WASHINGTON — Robert Mueller has for the first time publicly connected Donald Trump’s presidential campaign and business to the Russian government, adding a significant new chapter to the special counsel’s ongoing investigation into Russian efforts to interfere in the 2016 elections.

In a guilty plea Thursday, Trump’s former lawyer and fixer Michael Cohen admitted that he spoke with Trump and Russian officials as late as June 2016 – a month before Trump officially accepted the Republican presidential nomination – about a potential business deal in Moscow that Cohen told Congress had ended months earlier.

Here are some of the key takeaways from Cohen’s plea for lying to Congress:

n It ties Trump to Russia during the campaign.

Mueller’s “criminal information” filing lays out multiple exchanges between Cohen, real estate developer Felix Sater and Russian government officials about a proposed Trump tower development in Moscow.

While the deal never went through, conversations about it between Cohen, Trump, his family and at least one campaign official came as Russia was in the midst of a sophisticated plan to meddle in the U.S. election that American intelligence agencies found was intended to hurt Democrat Hillary Clinton and ultimately to help Trump win.


“This is enormous,” said Mimi Rocah, a former federal prosecutor. “We’re seeing financial motives and financial entanglements with a foreign power who interfered in our elections.”

Cohen discussed the Moscow tower project with Trump at least four times, including the possibility that the presidential candidate would travel to Russia, according to the filing. Cohen also briefed Trump family members about it and discussed the possible travel with a senior campaign official.

On May 5, days after Trump had won the heavily contested Indiana primary and appeared all but certain to clinch the nomination, Cohen was invited by a Russian official to a conference in St. Petersburg with the offer of a possible meeting between Cohen and Russian President Vladimir Putin or Prime Minister Dmitry Medvedev.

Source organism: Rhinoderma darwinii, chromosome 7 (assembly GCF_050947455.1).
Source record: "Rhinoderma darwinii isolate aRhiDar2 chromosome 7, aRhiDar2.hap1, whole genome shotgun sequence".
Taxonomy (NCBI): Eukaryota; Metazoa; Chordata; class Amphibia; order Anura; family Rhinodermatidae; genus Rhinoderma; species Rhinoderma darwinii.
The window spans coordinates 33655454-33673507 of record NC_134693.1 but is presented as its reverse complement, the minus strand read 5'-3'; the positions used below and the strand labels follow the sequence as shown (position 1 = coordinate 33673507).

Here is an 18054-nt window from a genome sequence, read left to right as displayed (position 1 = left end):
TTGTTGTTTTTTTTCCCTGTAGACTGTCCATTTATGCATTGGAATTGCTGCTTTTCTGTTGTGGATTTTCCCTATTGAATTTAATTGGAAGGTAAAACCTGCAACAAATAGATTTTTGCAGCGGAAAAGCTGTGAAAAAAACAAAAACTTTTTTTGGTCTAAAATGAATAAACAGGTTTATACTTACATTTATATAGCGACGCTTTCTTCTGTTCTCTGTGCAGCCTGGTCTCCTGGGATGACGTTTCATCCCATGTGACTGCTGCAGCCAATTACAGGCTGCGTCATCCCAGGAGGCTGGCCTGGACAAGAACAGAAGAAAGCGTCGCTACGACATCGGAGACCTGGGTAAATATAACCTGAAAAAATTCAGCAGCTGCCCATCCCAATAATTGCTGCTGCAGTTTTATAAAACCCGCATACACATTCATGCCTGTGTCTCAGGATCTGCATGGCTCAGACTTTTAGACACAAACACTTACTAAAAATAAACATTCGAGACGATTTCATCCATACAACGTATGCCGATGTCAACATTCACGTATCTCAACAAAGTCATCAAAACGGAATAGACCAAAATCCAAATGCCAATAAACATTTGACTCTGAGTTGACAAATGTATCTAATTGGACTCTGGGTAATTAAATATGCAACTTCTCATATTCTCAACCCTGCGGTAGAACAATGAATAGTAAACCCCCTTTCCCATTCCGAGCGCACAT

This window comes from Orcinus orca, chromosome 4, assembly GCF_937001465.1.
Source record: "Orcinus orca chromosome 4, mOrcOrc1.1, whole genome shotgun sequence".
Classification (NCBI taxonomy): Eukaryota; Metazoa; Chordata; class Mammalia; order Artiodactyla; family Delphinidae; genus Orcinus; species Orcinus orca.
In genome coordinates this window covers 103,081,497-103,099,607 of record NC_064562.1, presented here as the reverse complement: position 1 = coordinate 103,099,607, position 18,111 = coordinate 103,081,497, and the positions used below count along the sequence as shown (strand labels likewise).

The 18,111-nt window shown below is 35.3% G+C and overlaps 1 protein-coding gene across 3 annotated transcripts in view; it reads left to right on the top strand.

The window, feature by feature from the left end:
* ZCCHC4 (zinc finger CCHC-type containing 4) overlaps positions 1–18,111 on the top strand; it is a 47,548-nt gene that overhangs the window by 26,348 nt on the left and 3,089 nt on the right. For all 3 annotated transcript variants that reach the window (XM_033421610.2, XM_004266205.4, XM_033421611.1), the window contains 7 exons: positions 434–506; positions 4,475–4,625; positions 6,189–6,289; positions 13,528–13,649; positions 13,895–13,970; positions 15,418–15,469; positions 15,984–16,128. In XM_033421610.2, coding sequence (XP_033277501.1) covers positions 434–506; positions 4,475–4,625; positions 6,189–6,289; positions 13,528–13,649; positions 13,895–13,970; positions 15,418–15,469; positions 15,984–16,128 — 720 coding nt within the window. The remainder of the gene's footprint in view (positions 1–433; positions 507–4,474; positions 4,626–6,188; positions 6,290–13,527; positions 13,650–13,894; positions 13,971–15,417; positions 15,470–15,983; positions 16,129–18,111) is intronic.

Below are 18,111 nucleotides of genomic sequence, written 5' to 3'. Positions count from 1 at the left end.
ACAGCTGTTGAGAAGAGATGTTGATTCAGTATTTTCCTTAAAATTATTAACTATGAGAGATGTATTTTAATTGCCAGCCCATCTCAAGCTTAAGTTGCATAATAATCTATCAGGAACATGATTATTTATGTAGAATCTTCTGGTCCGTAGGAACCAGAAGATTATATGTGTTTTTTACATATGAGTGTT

Cohen was actively planning for the trip, including filling out relevant forms, until it was called off in mid-June for a reason the statement doesn’t specify. On June 14, 2016, the Washington Post reported that Russian government hackers had penetrated the network of the Democratic National Committee and gained access to the party’s opposition research file on Trump.

Cohen had told the House and Senate intelligence panels in a two-page statement in August 2017 that all talk of the Moscow project ended in January 2016, emphasizing that was before any of the presidential caucuses or primaries. He said he made the false statement, which is a crime, to help Trump and limit the ongoing Russia probes.

n It doesn’t prove collusion or conspiracy by itself.


It’s not illegal for a presidential candidate to simultaneously explore possible business deals overseas, as Trump emphasized to reporters on Thursday. But the ongoing contacts raise continuing questions about Trump’s attitude and motivations toward Russia.

As a candidate and as president, Trump has continued to say he wanted to get along with Putin, at times saying he believed the Russian leader’s assurances that his country didn’t meddle in the election despite the finding by U.S. intelligence agencies that it did.

n It adds to a list of Russian contacts with Trump associates.

Right about the time Cohen was in contact with Russian officials and discussing a possible Russia trip for Trump, campaign foreign policy adviser George Papadopoulos was doing the same.

The day before Cohen was invited to the St. Petersburg conference, possibly to meet Putin, a Russian contact emailed Papadopoulos saying his country was “open for cooperation” and offering to arrange a meeting with him in Moscow. Several weeks later, Papadopoulos emailed a senior campaign staffer trying to set up a Trump trip to Moscow, writing “Russia has been eager to meet Mr. Trump for quite sometime.”

On June 9, while Cohen was preparing paperwork for his trip to Moscow, a Russian lawyer visited Trump Tower in New York for a now infamous meeting with Trump’s son Donald Trump Jr, son-in-law Jared Kushner, and campaign chairman Paul Manafort. Cohen called off his trip to Moscow days later.

In early July, another Trump campaign adviser, Carter Page, traveled to Moscow where he gave a commencement speech and says he briefly interacted with Deputy Prime Minister Arkady Dvorkovich and had a meeting with Andrey Baranov, head of investor relations for oil giant Rosneft and an aide to Rosneft Chief Executive Officer Igor Sechin.

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